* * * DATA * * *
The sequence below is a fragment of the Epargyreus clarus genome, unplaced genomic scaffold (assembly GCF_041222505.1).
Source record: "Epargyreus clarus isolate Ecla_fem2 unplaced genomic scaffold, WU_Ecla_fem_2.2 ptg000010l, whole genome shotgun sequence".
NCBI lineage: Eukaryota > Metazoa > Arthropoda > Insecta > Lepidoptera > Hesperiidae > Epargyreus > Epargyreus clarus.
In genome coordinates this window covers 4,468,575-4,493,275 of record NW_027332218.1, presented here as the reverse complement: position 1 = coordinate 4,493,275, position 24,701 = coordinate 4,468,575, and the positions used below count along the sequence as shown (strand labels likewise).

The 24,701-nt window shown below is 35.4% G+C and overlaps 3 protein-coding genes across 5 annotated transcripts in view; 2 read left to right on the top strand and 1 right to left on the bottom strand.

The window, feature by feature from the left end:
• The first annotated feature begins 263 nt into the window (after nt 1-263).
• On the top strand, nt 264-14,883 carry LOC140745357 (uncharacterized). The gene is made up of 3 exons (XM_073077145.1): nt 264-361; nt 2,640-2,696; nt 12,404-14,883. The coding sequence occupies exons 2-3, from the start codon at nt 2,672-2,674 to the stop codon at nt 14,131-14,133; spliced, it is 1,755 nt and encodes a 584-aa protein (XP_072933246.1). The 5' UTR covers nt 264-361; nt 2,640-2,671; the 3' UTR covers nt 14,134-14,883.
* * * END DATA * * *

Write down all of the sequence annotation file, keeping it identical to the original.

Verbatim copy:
The sequence below is a fragment of the Epargyreus clarus genome, unplaced genomic scaffold (assembly GCF_041222505.1).
Source record: "Epargyreus clarus isolate Ecla_fem2 unplaced genomic scaffold, WU_Ecla_fem_2.2 ptg000010l, whole genome shotgun sequence".
NCBI lineage: Eukaryota > Metazoa > Arthropoda > Insecta > Lepidoptera > Hesperiidae > Epargyreus > Epargyreus clarus.
In genome coordinates this window covers 4,468,575-4,493,275 of record NW_027332218.1, presented here as the reverse complement: position 1 = coordinate 4,493,275, position 24,701 = coordinate 4,468,575, and the positions used below count along the sequence as shown (strand labels likewise).

The 24,701-nt window shown below is 35.4% G+C and overlaps 3 protein-coding genes across 5 annotated transcripts in view; 2 read left to right on the top strand and 1 right to left on the bottom strand.

The window, feature by feature from the left end:
• The first annotated feature begins 263 nt into the window (after nt 1-263).
• On the top strand, nt 264-14,883 carry LOC140745357 (uncharacterized). The gene is made up of 3 exons (XM_073077145.1): nt 264-361; nt 2,640-2,696; nt 12,404-14,883. The coding sequence occupies exons 2-3, from the start codon at nt 2,672-2,674 to the stop codon at nt 14,131-14,133; spliced, it is 1,755 nt and encodes a 584-aa protein (XP_072933246.1). The 5' UTR covers nt 264-361; nt 2,640-2,671; the 3' UTR covers nt 14,134-14,883.